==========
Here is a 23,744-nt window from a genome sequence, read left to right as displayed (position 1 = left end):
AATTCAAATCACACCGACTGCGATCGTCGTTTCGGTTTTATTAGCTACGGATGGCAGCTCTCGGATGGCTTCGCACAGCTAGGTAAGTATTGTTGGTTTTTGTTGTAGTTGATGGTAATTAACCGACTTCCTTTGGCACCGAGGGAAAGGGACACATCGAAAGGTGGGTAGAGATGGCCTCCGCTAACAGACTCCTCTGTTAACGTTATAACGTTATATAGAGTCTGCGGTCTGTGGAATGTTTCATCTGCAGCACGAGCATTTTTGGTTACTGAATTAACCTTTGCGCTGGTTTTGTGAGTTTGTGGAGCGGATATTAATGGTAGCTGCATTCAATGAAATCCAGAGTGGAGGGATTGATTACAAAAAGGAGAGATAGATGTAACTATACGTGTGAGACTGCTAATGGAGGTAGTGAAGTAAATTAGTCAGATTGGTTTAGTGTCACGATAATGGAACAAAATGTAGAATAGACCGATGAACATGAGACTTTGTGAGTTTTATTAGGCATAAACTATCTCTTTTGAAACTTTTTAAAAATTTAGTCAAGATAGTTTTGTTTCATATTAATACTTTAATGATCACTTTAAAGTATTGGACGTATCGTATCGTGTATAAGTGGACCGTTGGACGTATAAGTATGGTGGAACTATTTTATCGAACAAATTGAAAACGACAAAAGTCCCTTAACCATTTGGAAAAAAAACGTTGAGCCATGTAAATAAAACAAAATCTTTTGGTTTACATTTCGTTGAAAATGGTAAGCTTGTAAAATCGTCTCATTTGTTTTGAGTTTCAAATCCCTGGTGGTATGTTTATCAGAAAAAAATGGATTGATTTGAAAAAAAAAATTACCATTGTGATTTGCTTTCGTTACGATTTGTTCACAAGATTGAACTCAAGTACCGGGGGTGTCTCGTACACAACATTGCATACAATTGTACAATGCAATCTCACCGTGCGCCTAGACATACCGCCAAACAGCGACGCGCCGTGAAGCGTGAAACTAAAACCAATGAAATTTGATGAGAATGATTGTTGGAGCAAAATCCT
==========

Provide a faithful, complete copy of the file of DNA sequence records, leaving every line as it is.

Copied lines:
Here is a 23,744-nt window from a genome sequence, read left to right as displayed (position 1 = left end):
AATTCAAATCACACCGACTGCGATCGTCGTTTCGGTTTTATTAGCTACGGATGGCAGCTCTCGGATGGCTTCGCACAGCTAGGTAAGTATTGTTGGTTTTTGTTGTAGTTGATGGTAATTAACCGACTTCCTTTGGCACCGAGGGAAAGGGACACATCGAAAGGTGGGTAGAGATGGCCTCCGCTAACAGACTCCTCTGTTAACGTTATAACGTTATATAGAGTCTGCGGTCTGTGGAATGTTTCATCTGCAGCACGAGCATTTTTGGTTACTGAATTAACCTTTGCGCTGGTTTTGTGAGTTTGTGGAGCGGATATTAATGGTAGCTGCATTCAATGAAATCCAGAGTGGAGGGATTGATTACAAAAAGGAGAGATAGATGTAACTATACGTGTGAGACTGCTAATGGAGGTAGTGAAGTAAATTAGTCAGATTGGTTTAGTGTCACGATAATGGAACAAAATGTAGAATAGACCGATGAACATGAGACTTTGTGAGTTTTATTAGGCATAAACTATCTCTTTTGAAACTTTTTAAAAATTTAGTCAAGATAGTTTTGTTTCATATTAATACTTTAATGATCACTTTAAAGTATTGGACGTATCGTATCGTGTATAAGTGGACCGTTGGACGTATAAGTATGGTGGAACTATTTTATCGAACAAATTGAAAACGACAAAAGTCCCTTAACCATTTGGAAAAAAAACGTTGAGCCATGTAAATAAAACAAAATCTTTTGGTTTACATTTCGTTGAAAATGGTAAGCTTGTAAAATCGTCTCATTTGTTTTGAGTTTCAAATCCCTGGTGGTATGTTTATCAGAAAAAAATGGATTGATTTGAAAAAAAAAATTACCATTGTGATTTGCTTTCGTTACGATTTGTTCACAAGATTGAACTCAAGTACCGGGGGTGTCTCGTACACAACATTGCATACAATTGTACAATGCAATCTCACCGTGCGCCTAGACATACCGCCAAACAGCGACGCGCCGTGAAGCGTGAAACTAAAACCAATGAAATTTGATGAGAATGATTGTTGGAGCAAAATCCT